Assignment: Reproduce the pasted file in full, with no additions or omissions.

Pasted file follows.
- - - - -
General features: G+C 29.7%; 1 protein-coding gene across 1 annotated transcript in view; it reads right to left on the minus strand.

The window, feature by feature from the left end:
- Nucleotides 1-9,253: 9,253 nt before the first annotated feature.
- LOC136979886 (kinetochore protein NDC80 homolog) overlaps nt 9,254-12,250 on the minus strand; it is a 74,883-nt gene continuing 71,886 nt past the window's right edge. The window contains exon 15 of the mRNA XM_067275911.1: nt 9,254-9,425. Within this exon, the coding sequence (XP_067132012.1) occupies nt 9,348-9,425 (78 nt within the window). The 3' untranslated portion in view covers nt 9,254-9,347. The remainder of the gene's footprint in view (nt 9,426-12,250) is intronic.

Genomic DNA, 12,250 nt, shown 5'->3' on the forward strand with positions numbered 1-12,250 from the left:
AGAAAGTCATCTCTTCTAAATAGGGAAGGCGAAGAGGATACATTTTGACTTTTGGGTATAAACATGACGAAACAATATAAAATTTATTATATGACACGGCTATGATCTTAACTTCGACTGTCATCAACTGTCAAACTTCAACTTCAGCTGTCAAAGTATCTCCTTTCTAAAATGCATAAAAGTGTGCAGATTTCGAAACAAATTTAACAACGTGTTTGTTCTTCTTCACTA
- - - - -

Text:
General features: G+C 29.7%; 1 protein-coding gene across 1 annotated transcript in view; it reads right to left on the minus strand.

The window, feature by feature from the left end:
- Nucleotides 1-9,253: 9,253 nt before the first annotated feature.
- LOC136979886 (kinetochore protein NDC80 homolog) overlaps nt 9,254-12,250 on the minus strand; it is a 74,883-nt gene continuing 71,886 nt past the window's right edge. The window contains exon 15 of the mRNA XM_067275911.1: nt 9,254-9,425. Within this exon, the coding sequence (XP_067132012.1) occupies nt 9,348-9,425 (78 nt within the window). The 3' untranslated portion in view covers nt 9,254-9,347. The remainder of the gene's footprint in view (nt 9,426-12,250) is intronic.

Genomic DNA, 12,250 nt, shown 5'->3' on the forward strand with positions numbered 1-12,250 from the left:
AGAAAGTCATCTCTTCTAAATAGGGAAGGCGAAGAGGATACATTTTGACTTTTGGGTATAAACATGACGAAACAATATAAAATTTATTATATGACACGGCTATGATCTTAACTTCGACTGTCATCAACTGTCAAACTTCAACTTCAGCTGTCAAAGTATCTCCTTTCTAAAATGCATAAAAGTGTGCAGATTTCGAAACAAATTTAACAACGTGTTTGTTCTTCTTCACTA